American winged orbital launch vehicle. In 1965-1966 NASA and the Department of Defense jointly studied two-stage-to-orbit reusable launch vehicles as a follow-on to existing expendable launchers. Following review of the three classes of alternative approaches, it was recommended that the immediate goal of the United States should be development of a partially reusable 'Class I' launch vehicle, which could be available by 1975 and would be competitive with existing expendable boosters. A fully reusable vehicle should only be pursued at a later date.
After the Aerospaceplane was terminated, the USAF Flight Dynamics Laboratory began study of less ambitious near-term spaceplane designs. These were dubbed the RLV (Reusable Launch Vehicle) or RSLV (Reusable Space Launch Vehicle). On the NASA side, its Committee on Hypersonic Lifting Vehicles had formally endorsed the development of a fully reusable two-stage launch vehicle in June 1964, but NASA management remained relatively uninterested. Apollo and other projects received most of their attention and resources. In the summer of 1965 NASA and the Department of Defense agreed to set up a joint Aeronautics and Astronautics Coordinating Board (AACB) Subpanel on Reusable Launch Vehicle Technology. Contractor studies were funded under the auspices of the AACB Joint Subpanel on 24 August 1965. The final report was issued in September 1966, and suggested that reusable launch vehicles be developed in a series of 'Classes'.
Class I would be a rudimentary reusable capability, available for space station crew transfer and resupply missions by 1974. The manned spacecraft itself would be a lifting body, with a gross mass of 7050 kg, a 900 kg payload, and crew of 4 to 6 - essentially a more-modern version of the X-20 DynaSoar cancelled a year earlier. The following booster options were considered:
The AACB subpanel preferred the Class I option since it would cost less to develop and the development risk would be lower than for an advanced fully reusable system. A Class I vehicle could become operational as early as 1974 for use with the Apollo Applications/Skylab Program program, and the comparatively low development cost could be amortized in only a few flights.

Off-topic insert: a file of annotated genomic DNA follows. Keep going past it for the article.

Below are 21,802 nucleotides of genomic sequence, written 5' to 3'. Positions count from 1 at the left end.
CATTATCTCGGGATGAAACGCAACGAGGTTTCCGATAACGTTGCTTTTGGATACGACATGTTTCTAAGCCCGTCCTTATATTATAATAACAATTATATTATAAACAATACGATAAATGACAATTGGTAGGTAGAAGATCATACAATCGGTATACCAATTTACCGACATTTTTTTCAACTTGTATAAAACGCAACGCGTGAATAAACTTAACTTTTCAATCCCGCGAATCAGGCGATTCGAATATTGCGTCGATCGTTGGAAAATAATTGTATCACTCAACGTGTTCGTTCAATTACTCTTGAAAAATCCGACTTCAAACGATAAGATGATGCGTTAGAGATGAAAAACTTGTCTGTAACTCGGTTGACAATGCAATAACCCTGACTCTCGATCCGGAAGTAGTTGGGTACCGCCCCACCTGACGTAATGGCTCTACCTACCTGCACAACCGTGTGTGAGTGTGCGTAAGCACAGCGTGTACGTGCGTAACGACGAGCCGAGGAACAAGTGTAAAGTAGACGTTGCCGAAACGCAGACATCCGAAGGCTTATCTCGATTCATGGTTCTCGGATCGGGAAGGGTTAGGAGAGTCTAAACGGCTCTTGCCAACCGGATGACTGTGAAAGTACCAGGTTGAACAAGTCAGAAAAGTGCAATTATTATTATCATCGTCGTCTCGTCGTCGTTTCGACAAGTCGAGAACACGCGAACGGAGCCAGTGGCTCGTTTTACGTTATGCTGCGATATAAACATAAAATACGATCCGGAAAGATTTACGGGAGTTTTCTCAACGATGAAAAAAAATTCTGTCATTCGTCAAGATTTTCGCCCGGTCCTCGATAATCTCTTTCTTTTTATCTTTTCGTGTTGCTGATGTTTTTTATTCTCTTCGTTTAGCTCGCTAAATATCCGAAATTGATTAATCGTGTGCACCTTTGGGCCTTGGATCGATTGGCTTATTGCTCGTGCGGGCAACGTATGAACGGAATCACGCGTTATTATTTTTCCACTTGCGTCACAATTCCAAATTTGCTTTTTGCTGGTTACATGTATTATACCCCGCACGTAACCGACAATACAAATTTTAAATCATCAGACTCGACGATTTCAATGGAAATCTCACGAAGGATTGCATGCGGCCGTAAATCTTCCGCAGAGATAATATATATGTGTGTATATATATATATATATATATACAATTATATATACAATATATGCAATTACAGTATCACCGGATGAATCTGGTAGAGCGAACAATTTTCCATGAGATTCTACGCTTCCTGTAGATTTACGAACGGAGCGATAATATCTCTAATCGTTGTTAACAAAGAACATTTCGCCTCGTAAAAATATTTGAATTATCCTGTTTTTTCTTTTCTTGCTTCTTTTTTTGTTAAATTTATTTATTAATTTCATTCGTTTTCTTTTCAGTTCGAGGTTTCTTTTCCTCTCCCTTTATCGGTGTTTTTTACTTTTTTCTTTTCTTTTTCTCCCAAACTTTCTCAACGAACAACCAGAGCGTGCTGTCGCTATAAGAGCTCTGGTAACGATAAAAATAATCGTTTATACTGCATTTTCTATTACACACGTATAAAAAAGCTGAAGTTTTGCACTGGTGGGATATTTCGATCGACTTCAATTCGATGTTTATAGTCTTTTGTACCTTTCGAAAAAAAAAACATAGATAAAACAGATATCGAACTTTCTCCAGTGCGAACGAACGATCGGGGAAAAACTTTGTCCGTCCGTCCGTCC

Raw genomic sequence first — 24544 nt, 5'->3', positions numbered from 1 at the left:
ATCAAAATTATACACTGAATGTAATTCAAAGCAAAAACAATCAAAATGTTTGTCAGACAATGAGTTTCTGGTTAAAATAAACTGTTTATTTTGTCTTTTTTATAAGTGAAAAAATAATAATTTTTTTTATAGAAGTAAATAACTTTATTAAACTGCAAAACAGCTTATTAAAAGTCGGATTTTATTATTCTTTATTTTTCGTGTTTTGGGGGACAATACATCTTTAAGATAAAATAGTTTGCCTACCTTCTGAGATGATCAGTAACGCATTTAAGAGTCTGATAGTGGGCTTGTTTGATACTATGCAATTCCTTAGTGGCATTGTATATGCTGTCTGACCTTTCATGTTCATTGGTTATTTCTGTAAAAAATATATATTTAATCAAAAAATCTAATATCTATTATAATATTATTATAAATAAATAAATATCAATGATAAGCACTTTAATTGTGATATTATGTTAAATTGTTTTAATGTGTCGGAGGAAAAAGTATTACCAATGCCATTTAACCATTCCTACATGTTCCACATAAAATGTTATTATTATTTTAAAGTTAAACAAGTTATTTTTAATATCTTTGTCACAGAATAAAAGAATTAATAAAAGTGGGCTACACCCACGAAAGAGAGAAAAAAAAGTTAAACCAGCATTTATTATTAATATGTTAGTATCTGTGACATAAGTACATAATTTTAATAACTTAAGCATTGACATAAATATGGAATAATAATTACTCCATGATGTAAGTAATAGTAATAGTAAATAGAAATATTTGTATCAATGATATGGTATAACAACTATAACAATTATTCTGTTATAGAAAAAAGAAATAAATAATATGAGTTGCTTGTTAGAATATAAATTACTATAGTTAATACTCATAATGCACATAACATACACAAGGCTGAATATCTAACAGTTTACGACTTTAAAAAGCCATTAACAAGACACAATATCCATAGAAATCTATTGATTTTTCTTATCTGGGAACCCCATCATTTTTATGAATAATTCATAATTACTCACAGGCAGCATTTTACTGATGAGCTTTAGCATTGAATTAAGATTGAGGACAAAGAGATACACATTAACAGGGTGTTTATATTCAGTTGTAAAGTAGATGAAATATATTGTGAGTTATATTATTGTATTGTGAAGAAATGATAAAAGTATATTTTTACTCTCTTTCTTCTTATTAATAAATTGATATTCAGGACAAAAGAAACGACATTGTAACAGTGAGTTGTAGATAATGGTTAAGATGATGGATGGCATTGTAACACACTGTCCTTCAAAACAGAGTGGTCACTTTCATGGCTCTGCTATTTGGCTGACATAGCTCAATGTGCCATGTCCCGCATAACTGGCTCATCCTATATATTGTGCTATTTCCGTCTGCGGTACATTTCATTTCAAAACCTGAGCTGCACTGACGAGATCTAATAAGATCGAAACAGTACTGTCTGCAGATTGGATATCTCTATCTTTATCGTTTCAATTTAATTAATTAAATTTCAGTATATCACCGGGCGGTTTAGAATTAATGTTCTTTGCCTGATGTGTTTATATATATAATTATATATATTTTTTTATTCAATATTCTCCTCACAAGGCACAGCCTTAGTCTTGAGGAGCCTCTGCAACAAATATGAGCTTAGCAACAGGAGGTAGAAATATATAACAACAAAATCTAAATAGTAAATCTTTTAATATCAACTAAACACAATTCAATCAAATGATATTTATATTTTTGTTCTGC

- Baseline: The spaceplane would be boosted by either a Titan 3M (825,500 kg gross mass) or Saturn IB (587,900 kg gross). Development cost was estimated at $700 million in 1965 dollars, plus $ 19 million per flight for ten years of missions atop a Titan III, or $ 36 million per flight for ten years of missions boosted by a Saturn IB.
- Alternate I: Instead of an existing booster, a new expendable launch vehicle would be developed. Additional development cost would be $ 2 billion, but per-flight cost would be reduced to $14 million. The new booster would have a gross lift-off mass of 396,000 kg.
- Alternate II: A partially reusable booster would be designed, with a winged flyback booster stage and an expendable second stage. Development cost was expected to be $ 2.5 billion, but per-flight cost would be $15 million, actually more than the new expendable vehicle. The vehicle would have a gross mass of 544,300 kg.
LEO Payload: 8,000 kg (17,600 lb). Development Cost $: 2,000.000 million. Launch Price $: 14.000 million in 1966 dollars in 1966 dollars.
Status: Study 1966.
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Gross mass: 395,986 kg (872,999 lb).
Payload: 8,000 kg (17,600 lb).
Winged In the beginning, nobody (except Jules Verne) thought anybody would be travelling to space and back in ballistic cannon balls. The only proper way for a space voyager to return to earth was at the controls of a real winged airplane. More...
Associated Manufacturers and Agencies
USAF American agency overseeing development of rockets and spacecraft. United States Air Force, USA. More...
Jenkins, Dennis R,, Space Shuttle: The History of the National Space Transportation System : The First 100 Missions, Third edition, Voyageur Press, 2001.
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